Monday, January 18, 2010


It snowed for days, dropped to -10 degrees, and David's been out of work for weeks...BUT when life gives you snow, you build snowmen!

Spinning A Yarn

Here are my first attempts at spinning...

This is the first spinning on a hand spindle.

A Merino and Corriedale marled yarn - the first ever on my Ashford Traditional.

My lovely spinning wheel.

A blend of leftover wool from a dye class.

"Kendra's Yarn" - a circus blend of primary colors.

Romney Wool and Bamboo Silk spun to sock-weight.

Coming Soon...Icelandic Wool (which is like trying to spin the cotton out of the Tylenol bottle!)

Dyeing To Spin

One thing always leads to another. First you want to crochet, or knit. Then you want to make your own yarn, so you learn to spin. Next comes the desire to make yarn with custom colors. I even secretly want to raise my own wool - but David draws the line at live sheep. (Not to worry...I'll wear him down like water on limestone.) But for now, I enjoy the fruits of other people's sheep - scouring, rinsing, carding, spinning, and sometimes dyeing. Here's a little sample and tips on how I go about it.

This is raw fleece from an Icelandic sheep. It has dirt, grass, and poo caught in the locks, but has a lovely soft texture and springy curls. It must be teased apart with a little shake to get the finer particles out, then washed in a bath with shampoo. No agitating, or it will felt (fuse) together!

The fleece has been washed, rinsed, and spread out on a towel overnight to dry. It is now a lovely frothy white, and even softer!

Grab a good handful of wool and drop it in the pot! You need a good size stock pot, filled with 2 inches of water, 1/4 cup of vinegar, and heated to a simmer.

Press the wool into the water, making sure the water never comes to a boil. (You've heard of a boiled wool coat? That's not what we're making here.)

Sprinkle the dye over the wool and press lightly into the water. Don't forget to wear gloves, or you'll be wearing your new colors for a few days. Cover the pot and simmer for 15 minutes. You can carefully press the wool down into the water occasionally to ensure total saturation.

Now you can add another layer of wool, enough water to cover, and a sprinkle of dye. You can use the same color, or a different one.

Press the wool into the water, cover and simmer for another 15 minutes. Repeat this process until you have dyed all the wool you want, or the pot is full. Remove from heat and allow to cool to room temperature. (This can be left to sit overnight.)

You can now drain the pot (on a gravel driveway is good - just not over a septic tank or garden area). Fill a bathtub with a few inches of lukewarm water and place the wool into it. Let it soak for a few minutes, drain the tub, and repeat until the water is reasonably clear. Carefully press the wool to squeeze out excess water and lay out on a towel or rack to dry.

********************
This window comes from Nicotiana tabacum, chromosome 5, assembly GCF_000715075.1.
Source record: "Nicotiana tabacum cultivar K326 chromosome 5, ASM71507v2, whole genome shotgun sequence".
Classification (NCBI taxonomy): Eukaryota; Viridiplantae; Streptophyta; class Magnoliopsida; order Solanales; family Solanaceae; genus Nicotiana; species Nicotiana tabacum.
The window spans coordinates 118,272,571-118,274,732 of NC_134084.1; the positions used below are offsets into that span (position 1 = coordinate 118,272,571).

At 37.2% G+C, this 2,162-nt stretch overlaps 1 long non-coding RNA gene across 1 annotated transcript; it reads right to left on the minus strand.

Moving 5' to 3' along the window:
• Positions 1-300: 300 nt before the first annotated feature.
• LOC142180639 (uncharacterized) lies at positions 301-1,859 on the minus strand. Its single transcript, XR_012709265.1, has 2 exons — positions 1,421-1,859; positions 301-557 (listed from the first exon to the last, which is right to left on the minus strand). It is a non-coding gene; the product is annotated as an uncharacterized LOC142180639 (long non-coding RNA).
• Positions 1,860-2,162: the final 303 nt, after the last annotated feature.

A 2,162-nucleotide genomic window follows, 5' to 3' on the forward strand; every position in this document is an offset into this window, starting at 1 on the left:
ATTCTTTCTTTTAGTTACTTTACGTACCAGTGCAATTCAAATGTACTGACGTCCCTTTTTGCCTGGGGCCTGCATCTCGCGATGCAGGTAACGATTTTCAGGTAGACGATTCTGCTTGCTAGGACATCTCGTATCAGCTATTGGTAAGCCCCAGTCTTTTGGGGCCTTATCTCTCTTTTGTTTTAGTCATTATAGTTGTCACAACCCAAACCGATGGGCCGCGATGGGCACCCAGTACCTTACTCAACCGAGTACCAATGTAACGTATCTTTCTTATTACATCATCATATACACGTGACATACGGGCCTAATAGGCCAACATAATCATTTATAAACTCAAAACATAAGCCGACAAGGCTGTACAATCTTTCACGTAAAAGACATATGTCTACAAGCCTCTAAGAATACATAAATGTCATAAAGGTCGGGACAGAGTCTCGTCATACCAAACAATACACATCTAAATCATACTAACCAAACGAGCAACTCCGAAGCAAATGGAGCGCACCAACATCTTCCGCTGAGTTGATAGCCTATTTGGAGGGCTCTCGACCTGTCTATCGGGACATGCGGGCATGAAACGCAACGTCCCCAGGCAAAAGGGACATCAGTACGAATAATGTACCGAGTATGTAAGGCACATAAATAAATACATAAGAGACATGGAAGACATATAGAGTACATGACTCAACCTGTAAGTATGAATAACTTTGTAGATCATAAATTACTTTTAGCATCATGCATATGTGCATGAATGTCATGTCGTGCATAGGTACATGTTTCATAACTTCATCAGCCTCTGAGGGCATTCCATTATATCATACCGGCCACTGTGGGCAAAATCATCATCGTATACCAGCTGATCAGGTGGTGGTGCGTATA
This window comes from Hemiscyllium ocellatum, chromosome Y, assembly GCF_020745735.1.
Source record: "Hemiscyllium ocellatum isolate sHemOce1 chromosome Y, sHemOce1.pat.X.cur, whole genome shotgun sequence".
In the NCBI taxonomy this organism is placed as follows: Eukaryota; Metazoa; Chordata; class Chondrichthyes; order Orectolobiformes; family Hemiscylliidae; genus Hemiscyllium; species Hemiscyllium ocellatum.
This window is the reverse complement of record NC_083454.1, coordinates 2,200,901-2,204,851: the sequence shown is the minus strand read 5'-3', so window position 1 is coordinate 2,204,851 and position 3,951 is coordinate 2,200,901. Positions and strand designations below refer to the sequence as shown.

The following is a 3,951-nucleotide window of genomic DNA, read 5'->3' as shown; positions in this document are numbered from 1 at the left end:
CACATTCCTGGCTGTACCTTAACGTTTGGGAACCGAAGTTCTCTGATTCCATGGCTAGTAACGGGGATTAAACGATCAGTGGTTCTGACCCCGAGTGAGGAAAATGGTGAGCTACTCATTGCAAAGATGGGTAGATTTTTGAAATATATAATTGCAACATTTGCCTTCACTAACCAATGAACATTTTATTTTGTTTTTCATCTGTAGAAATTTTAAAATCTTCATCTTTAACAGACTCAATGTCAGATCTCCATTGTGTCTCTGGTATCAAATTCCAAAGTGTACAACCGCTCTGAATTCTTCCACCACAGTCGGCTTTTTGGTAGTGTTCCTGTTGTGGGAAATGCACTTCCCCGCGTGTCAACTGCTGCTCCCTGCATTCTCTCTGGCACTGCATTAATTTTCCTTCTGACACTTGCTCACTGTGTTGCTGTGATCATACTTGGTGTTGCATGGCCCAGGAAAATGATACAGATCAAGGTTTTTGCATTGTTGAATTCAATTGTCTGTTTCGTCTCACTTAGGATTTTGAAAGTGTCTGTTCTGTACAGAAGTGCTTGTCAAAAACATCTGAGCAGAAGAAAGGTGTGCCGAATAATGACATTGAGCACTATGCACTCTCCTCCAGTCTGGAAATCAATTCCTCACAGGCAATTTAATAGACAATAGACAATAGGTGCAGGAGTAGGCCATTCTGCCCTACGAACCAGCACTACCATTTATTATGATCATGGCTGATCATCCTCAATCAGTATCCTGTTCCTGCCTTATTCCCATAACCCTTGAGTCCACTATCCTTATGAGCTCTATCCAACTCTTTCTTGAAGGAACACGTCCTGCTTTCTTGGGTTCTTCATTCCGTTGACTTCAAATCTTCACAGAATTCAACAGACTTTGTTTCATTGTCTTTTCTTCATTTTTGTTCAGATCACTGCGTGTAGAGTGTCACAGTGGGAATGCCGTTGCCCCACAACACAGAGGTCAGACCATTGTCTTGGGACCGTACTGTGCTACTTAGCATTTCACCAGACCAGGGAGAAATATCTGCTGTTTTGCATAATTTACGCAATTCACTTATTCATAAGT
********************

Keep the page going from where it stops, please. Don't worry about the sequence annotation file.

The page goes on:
Here's the finished wool! A gorgeous Apricot and Rose variegated color - ready to card and spin!

And another attempt - this time in Deep Violet, Bahama Blue, and Sky Blue.

Saturday, January 16, 2010

Homeschool Projects

Ahoy There, Matey! The last few months have had us studying the Greek and Roman civilizations. We've met Julius Caesar and Cleopatra, sailed with the Phoenicians, and tried our hand at masonry. Drew needs no encouragement to turn any cardboard box into a vehicle for his imagination. They both enjoyed making their greek costumes and eating a typical greek meal, and Drew's mill with tiny bricks and mortar really turned out great. The mill was a kit, but after making it by the directions, we tried building aquaducts and roads just like the Romans did!


This summer we learned to make soap. And bath salts. And sachets. And all other smell-goodie stuff. Kendra became quite a pro at choosing essential oils to add to the soap base. Her best idea was making a honey and clove bar using Uncle Fred's Wild Flower Honey - smells and feels divine!
Of course, the finishing touch was a pretty label and tie - all ready for gift-giving!

Pumpkin's First Snow

Our toy schnauzer, Pumpkin, is thrilled with her first snow! At five months, everything is a new experience for her. Each time she comes inside, her little chocolate beard is dusted with white. I'm not sure what she's looking for under the snow, but the tracks are too cute!

Farmville Addiction

I know, I know. I sneered and scoffed and threatened to end my FaceBook account if I ever saw another blip about Farmville. But then Kendra wanted to play. I let her use my I.D. and away she went, happily plowing and sowing and reaping and collecting animals. I didn't pay much attention other than to make sure it was all safe, until one day she ran into a glitch. In my efforts to help, I got hooked myself! Of course, she wouldn't give up her farm on my account, so I had to confiscate David's I.D. and start my own farm there! Now I'm figuring my maximum return on soybeans, estimating the time until it's time to harvest the latest crop, and praying for someone to send me a cow! It's especially ridiculous since I almost never play games that don't come in a box with dice and pawns and a board. The upside is that we're all learning how to choose the most profitable investment, having some fun with layouts and measurement, and of course, looking for a golden chicken!

First-Time Blogger...Long-Time Writer

Okay, so I've been writing for more than a few years now, but never jumped into the blogging pool. Now the time has come to join the many...but with a purpose. We will be using this blog to record our learning journey as homeschoolers, preserve the projects and many things we learn each day, and remember our days together.
Please be patient as I learn the ropes...and let me know what you think!